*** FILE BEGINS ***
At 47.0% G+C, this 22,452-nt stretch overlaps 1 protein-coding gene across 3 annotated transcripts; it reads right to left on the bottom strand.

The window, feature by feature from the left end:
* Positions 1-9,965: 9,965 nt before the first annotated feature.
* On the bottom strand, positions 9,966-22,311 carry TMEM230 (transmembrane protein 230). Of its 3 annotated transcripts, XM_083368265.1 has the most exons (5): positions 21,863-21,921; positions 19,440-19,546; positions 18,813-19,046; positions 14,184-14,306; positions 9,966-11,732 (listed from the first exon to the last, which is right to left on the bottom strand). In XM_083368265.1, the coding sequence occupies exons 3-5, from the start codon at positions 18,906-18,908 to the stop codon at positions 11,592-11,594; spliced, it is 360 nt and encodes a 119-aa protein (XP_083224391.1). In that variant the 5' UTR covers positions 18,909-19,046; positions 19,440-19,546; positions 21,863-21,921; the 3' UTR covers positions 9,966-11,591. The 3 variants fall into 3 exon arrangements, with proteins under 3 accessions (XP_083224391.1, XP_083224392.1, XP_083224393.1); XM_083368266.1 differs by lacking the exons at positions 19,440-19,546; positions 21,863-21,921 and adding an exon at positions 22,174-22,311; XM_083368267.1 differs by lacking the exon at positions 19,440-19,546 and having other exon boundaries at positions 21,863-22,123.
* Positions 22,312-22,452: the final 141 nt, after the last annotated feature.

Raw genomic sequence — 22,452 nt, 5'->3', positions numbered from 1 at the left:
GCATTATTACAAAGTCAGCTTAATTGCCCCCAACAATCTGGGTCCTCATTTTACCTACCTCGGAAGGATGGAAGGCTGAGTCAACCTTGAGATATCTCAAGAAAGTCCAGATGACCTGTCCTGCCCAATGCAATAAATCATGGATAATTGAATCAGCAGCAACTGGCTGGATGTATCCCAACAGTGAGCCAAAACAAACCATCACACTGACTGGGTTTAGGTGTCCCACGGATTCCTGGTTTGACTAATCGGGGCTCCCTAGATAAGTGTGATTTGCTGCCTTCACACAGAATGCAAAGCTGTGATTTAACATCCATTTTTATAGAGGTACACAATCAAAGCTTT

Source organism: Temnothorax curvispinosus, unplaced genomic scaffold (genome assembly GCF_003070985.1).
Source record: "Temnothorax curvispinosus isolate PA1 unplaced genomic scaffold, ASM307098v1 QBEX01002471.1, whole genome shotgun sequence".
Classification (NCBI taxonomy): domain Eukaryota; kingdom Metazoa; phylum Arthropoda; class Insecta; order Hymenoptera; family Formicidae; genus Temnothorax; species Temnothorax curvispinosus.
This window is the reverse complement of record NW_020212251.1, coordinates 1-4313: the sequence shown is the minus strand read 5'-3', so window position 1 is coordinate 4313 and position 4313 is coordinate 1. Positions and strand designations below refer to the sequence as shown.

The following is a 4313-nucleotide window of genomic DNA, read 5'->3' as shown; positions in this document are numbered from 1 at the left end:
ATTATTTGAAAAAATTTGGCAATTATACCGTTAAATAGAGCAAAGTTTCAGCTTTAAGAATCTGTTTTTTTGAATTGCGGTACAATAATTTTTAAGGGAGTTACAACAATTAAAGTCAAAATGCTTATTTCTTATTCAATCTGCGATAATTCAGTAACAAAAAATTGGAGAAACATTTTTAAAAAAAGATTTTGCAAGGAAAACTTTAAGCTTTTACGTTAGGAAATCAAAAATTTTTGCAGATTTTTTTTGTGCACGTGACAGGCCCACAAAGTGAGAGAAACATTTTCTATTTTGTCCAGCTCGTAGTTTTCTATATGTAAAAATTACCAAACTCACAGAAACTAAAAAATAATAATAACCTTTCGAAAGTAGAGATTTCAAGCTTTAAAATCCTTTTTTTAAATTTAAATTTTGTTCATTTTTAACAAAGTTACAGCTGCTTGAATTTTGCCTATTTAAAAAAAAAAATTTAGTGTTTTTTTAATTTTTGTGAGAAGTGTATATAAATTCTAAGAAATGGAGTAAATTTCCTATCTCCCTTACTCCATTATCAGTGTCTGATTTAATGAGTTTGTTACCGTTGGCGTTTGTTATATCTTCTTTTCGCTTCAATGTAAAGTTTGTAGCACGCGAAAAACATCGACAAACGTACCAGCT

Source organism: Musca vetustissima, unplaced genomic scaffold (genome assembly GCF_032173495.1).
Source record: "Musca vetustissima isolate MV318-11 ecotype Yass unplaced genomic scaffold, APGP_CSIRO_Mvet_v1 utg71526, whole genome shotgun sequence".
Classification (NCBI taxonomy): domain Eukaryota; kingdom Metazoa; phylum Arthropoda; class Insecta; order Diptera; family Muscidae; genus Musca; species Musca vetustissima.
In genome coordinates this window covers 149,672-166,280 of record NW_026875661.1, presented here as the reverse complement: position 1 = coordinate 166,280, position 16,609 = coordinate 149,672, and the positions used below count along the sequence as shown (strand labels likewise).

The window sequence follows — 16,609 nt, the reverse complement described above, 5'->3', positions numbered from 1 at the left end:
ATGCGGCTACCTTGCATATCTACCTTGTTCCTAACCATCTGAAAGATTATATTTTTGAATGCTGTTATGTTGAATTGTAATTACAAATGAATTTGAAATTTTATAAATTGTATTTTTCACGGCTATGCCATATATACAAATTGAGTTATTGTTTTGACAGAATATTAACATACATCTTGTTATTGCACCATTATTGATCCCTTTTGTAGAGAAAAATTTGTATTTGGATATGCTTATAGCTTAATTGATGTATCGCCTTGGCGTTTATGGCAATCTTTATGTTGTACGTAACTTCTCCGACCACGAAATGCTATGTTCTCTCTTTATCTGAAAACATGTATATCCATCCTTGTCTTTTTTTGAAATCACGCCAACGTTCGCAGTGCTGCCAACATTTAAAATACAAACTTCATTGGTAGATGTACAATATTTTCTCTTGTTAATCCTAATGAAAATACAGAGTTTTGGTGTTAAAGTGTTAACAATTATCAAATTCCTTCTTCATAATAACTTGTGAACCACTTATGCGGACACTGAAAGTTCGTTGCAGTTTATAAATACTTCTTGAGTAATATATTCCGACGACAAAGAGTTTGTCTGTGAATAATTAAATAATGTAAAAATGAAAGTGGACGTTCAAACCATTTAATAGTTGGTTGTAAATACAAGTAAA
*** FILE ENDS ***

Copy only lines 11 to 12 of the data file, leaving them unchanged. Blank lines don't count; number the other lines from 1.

This window is the reverse complement of record NW_020212251.1, coordinates 1-4313: the sequence shown is the minus strand read 5'-3', so window position 1 is coordinate 4313 and position 4313 is coordinate 1. Positions and strand designations below refer to the sequence as shown.

The following is a 4313-nucleotide window of genomic DNA, read 5'->3' as shown; positions in this document are numbered from 1 at the left end: